“No crisis like this has a simple...

  9. PART IV. The G20 and Development

    • 14 Bringing Development into the G20: Overarching Themes
      (pp. 165-175)

      The G20 is the self-appointed “premier forum for international economic cooperation.” As such, it seeks to be a steering committee for the global economy, born of a need to fight the Great Recession but with larger aspirations: to avoid crises and establish a foundation for strong, sustainable, and balanced growth. The nineteen countries of the core group represent some 80 percent of global GDP, suggesting that the G20 has sufficient economic mass to provide collaborative, coordinated responses to shape the global economy.

      Why should a global steering committee care about development? There is a moral and strategic economic rationale that...

    • 15 Laying the Foundation for a Long-Term G20 Work Program on Development
      (pp. 176-190)

      Korea took an important step in placing development firmly on the agenda of the G20 summit in November 2010. A Working Group on Development was established at the Toronto meeting in June 2010 and brought forward specific proposals in Seoul. Although the subject will receive additional prominence, development has been an important thread throughout all of the G20 summits, including London, Pittsburgh, and Toronto.¹ There are strong links and many cross-references between the G20 process and others, including, among others, the G8, the UN Millennium Development Goals summit, the trade talks, and the climate change talks. The argument can roughly...

    • 16 The G20 and Development: From Financial Stability to Sustained Growth
      (pp. 191-200)

      The ascendance of the G20 to holding summit meetings at the leaders’ level (L20) seized on the urgent need to address the world economic meltdown triggered by the subprime mortgage crisis in the U.S. housing market, in 2007. Although the G20 finance ministers and central bank governors group was established back in 1999 following the Asian financial crisis, with the Great Recession of 2008–09 it has evolved into what it calls the premier forum for discussion among major industrial and emerging market countries of key issues related to global economic stability and growth.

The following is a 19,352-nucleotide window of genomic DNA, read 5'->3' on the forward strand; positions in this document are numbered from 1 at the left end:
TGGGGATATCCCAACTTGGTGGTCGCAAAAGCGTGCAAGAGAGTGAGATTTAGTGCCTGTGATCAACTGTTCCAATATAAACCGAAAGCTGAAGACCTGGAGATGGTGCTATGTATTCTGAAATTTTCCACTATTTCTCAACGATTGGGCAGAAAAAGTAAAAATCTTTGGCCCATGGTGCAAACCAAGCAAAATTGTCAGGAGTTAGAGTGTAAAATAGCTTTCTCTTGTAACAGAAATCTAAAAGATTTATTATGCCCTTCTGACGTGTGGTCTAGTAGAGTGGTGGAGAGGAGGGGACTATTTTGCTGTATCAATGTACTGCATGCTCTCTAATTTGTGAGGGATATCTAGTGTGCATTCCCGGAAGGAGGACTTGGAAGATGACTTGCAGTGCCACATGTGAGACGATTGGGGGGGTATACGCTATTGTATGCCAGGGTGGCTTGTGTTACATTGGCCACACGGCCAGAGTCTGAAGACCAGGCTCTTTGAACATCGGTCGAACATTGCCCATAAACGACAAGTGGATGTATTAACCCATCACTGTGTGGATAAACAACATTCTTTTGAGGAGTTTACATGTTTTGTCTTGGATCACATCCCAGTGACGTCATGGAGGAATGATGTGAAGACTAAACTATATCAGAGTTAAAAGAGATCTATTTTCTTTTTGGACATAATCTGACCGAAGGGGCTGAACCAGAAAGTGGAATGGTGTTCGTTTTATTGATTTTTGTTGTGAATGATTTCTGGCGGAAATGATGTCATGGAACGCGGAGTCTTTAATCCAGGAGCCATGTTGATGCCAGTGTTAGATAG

During its first year, the L20...

    • 17 Infrastructure and Development: A New Area for International Cooperation
      (pp. 201-208)

      I would like to put forward that the time has come to include infrastructure on the international policy agenda of developed nations in support of growth in developing countries. Based on extensive experience accumulated during Chile’s democratic governments, from 1990 to 2010, I illustrate the impact that a sound infrastructure plan has on growth and equity and how developed countries and companies can invest and build partnerships with the public sector and private local firms. New ideas for economic development should be addressed by the G20. The G20 must operate “as a premier market place for development paradigms” (Lim 2010,...

    • 18 Sharing Knowledge for Development
      (pp. 209-216)

      Composed of advanced industrial nations and leading developing countries, the G20 provides a great opportunity to approach development issues from new directions. Whereas advanced industrial nations regard their own development as an achievement of the past and tend to take an aid-centric approach to international development, leading developing countries consider development a current policy challenge for themselves as well as for other developing countries and tend to adopt a growth-centric approach. In addition, leading developing countries are playing an increasingly important role in providing official development assistance (ODA) and setting up programs to share their own development experience and knowledge...

  10. PART V. The G20 and the System of International Institutions

    • 19 IMF Legitimacy and Governance Reform: Will the G20 Help or Hinder?
      (pp. 219-223)

      The global financial crisis coincided with and was preceded in some degree by an IMF crisis. The IMF crisis, which involved the relationship between the G7 and the IMF, was in part a result of neglected governance issues, particularly on the part of the G7. Those issues still exist, and they need to be addressed by the G20; if they are not, they will fester again. The question becomes whether the G20 will be a help or a hindrance in addressing the issues of IMF legitimacy and governance.